Last spring, at the end of my junior year, I became panicked because I still hadn’t found an internship. Fortunately, on May 10th, less than a month before the internship was supposed to start, I received an offer from the Mayor’s Office of New York City. Due to time constraints, I very quickly submitted information for my background check, secured housing in Manhattan, and scraped together every penny I could for some extra spending money.
The New York City Mayor’s Office is huge which is predictable considering it serves the biggest city in the United States. There are many departments, but I worked specifically in correspondence. I had several responsibilities as an in
tern in this office, the main one involved routing casework and mail to corresponding agencies. This put me in direct contact with agencies around the city such as NYPD, Housing Preservation and Development, Immig
ration and many more. I also answered phones and sorted mail (surprisingly, a very interesting task). I was also selected to be an intern for the head writer, which gave me to opportunity to respond to mail. My favorite set of letters to respond to was from a group of 6th grade students who wrote in from a small private school in Brooklyn.
As an intern, I was also able to volunteer at Gracie Mansion, the Mayor’s home. The most interesting event there was David Dinkin’s 90th birthday party. I was in charge of securing the stage to make sure no one tried to speak with Dinkins or Mayor de Blasio before the event began. This event enabled me to meet many political figureheads from the city as well as the Mayor himself, who saw my bright orange intern tag and still decided to shake my hand. I also participated in a bi-weekly speaker series where I was able to hear Deputy Mayors give presentations on their offices. My favorite was Victor Calise, the Deputy Mayor for the Office for People with Disabilities. He gave a really thought-provoking and entertaining presentation on the goals towards making New York City accessible to all people no matter their circumstances.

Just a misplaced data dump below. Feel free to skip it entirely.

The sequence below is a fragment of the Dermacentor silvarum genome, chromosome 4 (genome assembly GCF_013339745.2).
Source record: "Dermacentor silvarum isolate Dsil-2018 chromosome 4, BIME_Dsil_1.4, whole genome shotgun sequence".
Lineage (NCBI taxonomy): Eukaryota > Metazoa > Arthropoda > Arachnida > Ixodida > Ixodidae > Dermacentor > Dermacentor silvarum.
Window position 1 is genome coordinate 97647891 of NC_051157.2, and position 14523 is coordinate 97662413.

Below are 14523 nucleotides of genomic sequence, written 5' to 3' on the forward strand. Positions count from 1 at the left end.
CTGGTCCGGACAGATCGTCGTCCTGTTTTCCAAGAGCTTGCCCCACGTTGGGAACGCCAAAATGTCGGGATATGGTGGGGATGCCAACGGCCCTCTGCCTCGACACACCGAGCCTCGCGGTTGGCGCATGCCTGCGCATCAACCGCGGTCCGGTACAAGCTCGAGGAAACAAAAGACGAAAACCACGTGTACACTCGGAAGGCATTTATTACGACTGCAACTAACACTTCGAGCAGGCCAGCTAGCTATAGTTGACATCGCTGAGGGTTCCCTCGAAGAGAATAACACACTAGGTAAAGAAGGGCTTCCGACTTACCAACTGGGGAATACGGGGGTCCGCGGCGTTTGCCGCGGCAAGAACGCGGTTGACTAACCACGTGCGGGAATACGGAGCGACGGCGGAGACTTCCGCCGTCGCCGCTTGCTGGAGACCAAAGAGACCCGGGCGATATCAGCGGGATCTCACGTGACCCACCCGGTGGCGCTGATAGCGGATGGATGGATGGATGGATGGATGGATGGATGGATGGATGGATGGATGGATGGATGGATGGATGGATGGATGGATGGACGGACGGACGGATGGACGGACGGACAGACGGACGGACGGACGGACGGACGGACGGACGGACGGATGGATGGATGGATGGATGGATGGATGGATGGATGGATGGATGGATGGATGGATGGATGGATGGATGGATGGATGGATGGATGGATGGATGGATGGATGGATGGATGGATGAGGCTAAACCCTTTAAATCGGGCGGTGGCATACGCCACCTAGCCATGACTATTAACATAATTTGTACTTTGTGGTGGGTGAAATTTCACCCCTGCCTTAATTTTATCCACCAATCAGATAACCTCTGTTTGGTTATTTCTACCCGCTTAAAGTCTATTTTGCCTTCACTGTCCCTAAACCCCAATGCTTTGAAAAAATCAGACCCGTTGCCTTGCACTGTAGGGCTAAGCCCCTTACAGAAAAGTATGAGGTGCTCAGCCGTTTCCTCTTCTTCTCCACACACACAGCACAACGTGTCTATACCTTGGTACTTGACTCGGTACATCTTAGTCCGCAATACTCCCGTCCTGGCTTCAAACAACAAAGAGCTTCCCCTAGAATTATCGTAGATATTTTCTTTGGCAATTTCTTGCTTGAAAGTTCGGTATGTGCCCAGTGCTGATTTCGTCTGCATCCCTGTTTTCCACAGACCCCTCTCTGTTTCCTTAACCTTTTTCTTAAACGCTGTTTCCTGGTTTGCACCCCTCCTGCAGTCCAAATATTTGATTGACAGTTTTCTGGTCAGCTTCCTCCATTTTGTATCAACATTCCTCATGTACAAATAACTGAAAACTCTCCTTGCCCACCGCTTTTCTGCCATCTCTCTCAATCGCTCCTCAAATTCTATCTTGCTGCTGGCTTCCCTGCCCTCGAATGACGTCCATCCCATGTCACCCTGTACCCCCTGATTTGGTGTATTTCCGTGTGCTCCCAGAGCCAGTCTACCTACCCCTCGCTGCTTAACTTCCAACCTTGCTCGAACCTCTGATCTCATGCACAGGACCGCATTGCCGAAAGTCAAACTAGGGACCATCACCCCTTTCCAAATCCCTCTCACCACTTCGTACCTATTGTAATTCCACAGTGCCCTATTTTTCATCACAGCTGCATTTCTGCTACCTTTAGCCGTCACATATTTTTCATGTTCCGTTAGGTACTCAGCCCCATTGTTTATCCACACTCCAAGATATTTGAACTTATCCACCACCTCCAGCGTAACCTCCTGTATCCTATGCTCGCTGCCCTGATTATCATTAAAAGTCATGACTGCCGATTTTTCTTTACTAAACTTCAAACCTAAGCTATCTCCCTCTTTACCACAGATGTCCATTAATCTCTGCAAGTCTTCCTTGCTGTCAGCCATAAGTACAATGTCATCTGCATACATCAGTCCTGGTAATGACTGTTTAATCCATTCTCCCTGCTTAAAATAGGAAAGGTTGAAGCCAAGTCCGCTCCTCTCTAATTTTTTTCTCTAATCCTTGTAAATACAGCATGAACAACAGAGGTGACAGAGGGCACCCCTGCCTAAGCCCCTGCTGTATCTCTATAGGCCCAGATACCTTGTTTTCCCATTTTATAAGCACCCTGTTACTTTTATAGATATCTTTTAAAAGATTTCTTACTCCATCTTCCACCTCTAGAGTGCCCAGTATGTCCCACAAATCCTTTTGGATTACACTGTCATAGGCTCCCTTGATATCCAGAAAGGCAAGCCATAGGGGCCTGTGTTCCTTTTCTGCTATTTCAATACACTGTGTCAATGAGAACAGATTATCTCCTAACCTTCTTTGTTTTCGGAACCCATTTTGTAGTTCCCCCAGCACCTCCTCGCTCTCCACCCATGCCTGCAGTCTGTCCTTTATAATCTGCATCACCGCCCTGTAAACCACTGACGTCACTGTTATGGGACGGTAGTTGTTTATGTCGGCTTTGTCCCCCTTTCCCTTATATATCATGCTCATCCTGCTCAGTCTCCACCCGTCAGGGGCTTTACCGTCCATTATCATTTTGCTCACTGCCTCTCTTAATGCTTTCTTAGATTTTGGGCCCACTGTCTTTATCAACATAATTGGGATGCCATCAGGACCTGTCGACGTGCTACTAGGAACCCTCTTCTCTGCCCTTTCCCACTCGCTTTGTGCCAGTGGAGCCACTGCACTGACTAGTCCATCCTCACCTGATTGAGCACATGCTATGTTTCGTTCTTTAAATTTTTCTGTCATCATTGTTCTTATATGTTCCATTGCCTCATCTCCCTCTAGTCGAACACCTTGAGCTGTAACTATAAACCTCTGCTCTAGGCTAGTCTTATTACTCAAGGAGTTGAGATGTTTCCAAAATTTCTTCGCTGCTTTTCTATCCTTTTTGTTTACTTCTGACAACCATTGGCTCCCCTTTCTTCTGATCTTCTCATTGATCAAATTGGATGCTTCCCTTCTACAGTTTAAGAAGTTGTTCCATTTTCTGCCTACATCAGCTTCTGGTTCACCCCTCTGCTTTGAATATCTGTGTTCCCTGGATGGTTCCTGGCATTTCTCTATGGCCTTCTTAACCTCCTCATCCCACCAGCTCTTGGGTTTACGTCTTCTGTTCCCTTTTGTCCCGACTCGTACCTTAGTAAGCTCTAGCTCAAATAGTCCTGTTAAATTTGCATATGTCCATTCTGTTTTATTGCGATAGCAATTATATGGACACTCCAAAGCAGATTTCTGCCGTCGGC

My Mayor’s Office internship gave me so many opportunities. Not only did it allow me to live and work in my favorite city, but also gave me insight into my prospective work environment. Furthermore, it enabled me to establish several professional contacts, many of which I still utilize today.
Networking is one of the single greatest benefits of an internship because it enables you to connect with others in your field of interest. My advice to PS majors is to send thank you emails to everyone you work with, even if your interactions are brief, ask questions and show an interest. Also, do not be afraid to inquire about future internship or work opportunities. While internship positions or jobs may not be available, at the very least, you’ll have a point of contact and/or someone to write a great recommendation letter for you. Lastly, remember that maintaining connections is just as important as making connections. Foster your professional relationships the same way you would foster a friendship.
I truly believe that internships are one of the most valuable things you can add to your degree. Internships not only give you real-life work experience in the field of your choice, but they forge connections that can come in handy in your future career. I am constantly grateful for my internship opportunity this past summer and I know it has helped push me towards my career goals.